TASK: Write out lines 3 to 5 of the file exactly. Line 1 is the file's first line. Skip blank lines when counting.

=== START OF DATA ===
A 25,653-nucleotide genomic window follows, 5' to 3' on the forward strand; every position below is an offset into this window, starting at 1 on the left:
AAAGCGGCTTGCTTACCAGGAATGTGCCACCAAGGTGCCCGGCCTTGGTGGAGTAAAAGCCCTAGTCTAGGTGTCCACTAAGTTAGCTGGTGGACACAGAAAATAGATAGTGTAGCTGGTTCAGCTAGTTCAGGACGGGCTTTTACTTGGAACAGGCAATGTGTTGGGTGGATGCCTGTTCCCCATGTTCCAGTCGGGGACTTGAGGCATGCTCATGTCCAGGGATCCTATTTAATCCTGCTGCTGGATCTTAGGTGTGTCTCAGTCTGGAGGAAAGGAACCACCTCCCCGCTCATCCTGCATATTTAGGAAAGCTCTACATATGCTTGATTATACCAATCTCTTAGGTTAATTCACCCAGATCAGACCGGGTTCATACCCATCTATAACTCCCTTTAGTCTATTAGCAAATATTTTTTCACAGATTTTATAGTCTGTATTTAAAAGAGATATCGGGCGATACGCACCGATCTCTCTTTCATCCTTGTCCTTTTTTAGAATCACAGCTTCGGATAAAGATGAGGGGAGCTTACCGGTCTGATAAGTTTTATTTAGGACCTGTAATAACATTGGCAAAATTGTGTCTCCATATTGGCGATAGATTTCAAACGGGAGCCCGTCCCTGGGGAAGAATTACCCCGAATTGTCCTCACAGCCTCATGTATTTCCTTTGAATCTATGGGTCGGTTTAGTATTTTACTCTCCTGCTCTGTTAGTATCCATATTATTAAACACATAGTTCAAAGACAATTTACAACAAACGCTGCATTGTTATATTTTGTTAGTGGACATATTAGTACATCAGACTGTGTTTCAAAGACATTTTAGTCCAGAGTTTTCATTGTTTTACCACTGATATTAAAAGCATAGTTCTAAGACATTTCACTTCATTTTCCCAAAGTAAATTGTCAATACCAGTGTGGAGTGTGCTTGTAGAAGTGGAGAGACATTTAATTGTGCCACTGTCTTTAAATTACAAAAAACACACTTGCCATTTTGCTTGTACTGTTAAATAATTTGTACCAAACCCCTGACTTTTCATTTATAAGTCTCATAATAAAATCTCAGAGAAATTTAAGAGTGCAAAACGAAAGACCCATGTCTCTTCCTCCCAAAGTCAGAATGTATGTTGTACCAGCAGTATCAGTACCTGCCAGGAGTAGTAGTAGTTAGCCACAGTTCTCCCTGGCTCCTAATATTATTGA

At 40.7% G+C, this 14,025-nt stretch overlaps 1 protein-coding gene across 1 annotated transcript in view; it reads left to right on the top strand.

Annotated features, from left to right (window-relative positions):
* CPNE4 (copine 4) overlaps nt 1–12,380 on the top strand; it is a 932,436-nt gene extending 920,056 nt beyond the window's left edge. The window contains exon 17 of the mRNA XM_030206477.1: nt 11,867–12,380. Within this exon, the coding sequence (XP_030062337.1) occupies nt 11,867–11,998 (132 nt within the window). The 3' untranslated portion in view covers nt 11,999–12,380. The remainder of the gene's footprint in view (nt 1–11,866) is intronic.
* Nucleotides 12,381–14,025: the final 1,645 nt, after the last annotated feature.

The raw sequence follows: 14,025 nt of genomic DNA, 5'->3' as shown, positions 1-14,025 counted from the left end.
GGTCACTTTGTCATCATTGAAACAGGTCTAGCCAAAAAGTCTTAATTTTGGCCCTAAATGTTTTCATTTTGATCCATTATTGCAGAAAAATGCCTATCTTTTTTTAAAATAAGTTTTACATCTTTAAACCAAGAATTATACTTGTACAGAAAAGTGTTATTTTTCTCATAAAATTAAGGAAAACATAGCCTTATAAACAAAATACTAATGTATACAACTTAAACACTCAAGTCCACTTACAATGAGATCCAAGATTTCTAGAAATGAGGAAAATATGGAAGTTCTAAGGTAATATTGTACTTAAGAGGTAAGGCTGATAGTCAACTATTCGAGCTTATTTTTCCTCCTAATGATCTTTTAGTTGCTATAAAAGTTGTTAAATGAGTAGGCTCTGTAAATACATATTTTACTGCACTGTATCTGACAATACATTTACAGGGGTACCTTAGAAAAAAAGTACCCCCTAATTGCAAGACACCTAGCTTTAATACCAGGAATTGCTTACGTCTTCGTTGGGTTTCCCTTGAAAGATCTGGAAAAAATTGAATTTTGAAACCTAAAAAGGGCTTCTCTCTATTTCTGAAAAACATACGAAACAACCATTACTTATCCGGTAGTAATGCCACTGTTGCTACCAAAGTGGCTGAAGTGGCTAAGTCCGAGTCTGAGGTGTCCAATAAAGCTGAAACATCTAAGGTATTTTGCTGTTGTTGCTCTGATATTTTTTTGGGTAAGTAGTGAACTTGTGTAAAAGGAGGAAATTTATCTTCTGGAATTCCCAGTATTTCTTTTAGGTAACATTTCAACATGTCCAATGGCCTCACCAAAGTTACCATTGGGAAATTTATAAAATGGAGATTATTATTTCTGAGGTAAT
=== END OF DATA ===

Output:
At 40.7% G+C, this 14,025-nt stretch overlaps 1 protein-coding gene across 1 annotated transcript in view; it reads left to right on the top strand.

Annotated features, from left to right (window-relative positions):
* CPNE4 (copine 4) overlaps nt 1–12,380 on the top strand; it is a 932,436-nt gene extending 920,056 nt beyond the window's left edge. The window contains exon 17 of the mRNA XM_030206477.1: nt 11,867–12,380. Within this exon, the coding sequence (XP_030062337.1) occupies nt 11,867–11,998 (132 nt within the window). The 3' untranslated portion in view covers nt 11,999–12,380. The remainder of the gene's footprint in view (nt 1–11,866) is intronic.